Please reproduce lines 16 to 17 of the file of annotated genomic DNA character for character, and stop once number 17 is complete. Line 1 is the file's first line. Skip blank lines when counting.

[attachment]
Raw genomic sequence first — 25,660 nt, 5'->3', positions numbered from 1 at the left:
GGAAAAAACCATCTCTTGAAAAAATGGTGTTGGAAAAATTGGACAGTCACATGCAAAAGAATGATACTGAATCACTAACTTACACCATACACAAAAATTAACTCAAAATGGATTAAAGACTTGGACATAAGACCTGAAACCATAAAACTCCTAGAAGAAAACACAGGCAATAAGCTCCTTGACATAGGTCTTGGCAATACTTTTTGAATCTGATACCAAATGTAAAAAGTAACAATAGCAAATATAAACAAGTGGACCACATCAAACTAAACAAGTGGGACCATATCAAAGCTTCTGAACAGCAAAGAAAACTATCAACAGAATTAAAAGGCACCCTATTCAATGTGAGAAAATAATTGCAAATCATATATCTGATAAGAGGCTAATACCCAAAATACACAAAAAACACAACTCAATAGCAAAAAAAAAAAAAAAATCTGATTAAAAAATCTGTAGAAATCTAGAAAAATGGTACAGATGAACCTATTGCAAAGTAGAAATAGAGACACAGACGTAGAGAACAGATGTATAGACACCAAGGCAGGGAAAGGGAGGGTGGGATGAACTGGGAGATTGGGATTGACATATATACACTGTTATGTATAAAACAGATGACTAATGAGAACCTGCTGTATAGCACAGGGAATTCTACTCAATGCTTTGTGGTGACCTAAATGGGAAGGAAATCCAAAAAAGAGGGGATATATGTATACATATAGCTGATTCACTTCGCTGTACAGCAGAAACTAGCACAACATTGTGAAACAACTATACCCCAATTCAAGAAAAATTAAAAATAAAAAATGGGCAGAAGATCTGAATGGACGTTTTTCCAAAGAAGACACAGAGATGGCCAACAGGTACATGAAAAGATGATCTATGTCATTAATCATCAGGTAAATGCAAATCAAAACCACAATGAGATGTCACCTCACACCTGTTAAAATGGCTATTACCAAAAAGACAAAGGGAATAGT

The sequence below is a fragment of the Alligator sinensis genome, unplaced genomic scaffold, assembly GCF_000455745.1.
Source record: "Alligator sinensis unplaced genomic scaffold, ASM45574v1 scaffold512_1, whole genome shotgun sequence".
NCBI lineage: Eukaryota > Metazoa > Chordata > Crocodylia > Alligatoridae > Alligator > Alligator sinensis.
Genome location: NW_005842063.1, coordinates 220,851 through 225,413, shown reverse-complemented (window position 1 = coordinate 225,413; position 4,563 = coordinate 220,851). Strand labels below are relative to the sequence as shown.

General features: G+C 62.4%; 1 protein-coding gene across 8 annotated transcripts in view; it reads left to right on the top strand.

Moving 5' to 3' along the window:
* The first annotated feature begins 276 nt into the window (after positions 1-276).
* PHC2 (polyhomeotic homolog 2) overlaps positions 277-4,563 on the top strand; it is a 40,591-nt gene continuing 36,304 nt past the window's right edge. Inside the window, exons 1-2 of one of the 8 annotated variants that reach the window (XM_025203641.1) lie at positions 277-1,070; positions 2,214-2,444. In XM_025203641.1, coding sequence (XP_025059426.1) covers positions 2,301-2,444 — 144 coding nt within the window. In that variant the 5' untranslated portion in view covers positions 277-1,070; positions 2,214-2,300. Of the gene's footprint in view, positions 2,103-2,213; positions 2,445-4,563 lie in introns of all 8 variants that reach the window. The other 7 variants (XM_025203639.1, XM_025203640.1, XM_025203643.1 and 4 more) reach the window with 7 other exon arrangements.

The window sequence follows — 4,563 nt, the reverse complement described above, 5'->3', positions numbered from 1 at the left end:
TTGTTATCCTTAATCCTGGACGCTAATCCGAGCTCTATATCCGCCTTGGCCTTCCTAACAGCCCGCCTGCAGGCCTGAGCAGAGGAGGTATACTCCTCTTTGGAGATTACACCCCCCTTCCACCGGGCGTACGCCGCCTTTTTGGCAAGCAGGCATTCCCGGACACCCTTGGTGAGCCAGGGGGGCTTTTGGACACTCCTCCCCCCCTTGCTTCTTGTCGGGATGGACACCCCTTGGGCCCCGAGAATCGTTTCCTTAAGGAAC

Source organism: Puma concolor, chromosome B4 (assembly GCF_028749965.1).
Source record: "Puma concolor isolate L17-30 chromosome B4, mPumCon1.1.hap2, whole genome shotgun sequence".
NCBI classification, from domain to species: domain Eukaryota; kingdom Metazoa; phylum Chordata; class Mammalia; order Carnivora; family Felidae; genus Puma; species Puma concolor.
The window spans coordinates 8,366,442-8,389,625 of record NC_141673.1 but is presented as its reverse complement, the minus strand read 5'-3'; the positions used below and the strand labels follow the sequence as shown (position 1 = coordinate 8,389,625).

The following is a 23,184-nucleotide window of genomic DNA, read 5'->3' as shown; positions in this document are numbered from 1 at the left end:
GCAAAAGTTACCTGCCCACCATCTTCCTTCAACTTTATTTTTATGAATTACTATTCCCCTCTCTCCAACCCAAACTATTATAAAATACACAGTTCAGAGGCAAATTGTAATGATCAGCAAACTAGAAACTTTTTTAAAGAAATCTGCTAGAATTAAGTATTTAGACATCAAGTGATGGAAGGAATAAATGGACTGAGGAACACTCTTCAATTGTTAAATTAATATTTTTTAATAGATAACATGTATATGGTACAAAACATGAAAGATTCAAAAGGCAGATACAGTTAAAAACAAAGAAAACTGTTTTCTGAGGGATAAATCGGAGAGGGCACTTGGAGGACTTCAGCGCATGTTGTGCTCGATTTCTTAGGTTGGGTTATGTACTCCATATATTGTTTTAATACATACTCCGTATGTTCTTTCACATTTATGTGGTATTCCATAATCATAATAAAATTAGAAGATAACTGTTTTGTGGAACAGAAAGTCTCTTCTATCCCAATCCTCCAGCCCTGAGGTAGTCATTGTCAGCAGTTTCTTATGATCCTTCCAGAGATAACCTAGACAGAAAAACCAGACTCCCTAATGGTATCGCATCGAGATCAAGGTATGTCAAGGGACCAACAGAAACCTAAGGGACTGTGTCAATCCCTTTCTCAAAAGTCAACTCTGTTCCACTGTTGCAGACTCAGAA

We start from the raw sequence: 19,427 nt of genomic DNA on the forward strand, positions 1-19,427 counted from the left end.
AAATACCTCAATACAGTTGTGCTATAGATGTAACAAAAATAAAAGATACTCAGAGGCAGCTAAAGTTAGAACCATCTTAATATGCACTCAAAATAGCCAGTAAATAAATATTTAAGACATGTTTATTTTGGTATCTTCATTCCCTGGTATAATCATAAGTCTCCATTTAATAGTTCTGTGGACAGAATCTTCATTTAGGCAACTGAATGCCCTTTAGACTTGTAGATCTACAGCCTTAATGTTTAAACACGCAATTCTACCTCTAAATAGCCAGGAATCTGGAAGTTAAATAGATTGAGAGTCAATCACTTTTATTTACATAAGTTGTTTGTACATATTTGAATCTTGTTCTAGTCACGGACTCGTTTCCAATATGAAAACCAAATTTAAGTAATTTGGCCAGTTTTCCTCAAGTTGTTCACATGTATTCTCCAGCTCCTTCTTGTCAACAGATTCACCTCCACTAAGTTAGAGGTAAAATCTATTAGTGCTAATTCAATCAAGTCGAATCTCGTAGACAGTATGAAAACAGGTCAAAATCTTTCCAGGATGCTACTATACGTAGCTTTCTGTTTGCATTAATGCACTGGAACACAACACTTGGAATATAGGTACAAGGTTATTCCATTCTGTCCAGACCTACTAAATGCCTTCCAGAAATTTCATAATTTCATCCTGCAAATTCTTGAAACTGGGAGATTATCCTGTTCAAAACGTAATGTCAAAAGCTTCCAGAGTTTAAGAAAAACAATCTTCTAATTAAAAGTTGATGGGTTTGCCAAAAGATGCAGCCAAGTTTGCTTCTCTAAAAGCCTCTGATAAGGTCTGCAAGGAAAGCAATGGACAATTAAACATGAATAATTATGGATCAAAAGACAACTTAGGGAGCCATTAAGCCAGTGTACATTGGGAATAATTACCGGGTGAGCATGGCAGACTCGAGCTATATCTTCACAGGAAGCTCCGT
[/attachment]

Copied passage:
The window spans coordinates 8,366,442-8,389,625 of record NC_141673.1 but is presented as its reverse complement, the minus strand read 5'-3'; the positions used below and the strand labels follow the sequence as shown (position 1 = coordinate 8,389,625).

The following is a 23,184-nucleotide window of genomic DNA, read 5'->3' as shown; positions in this document are numbered from 1 at the left end: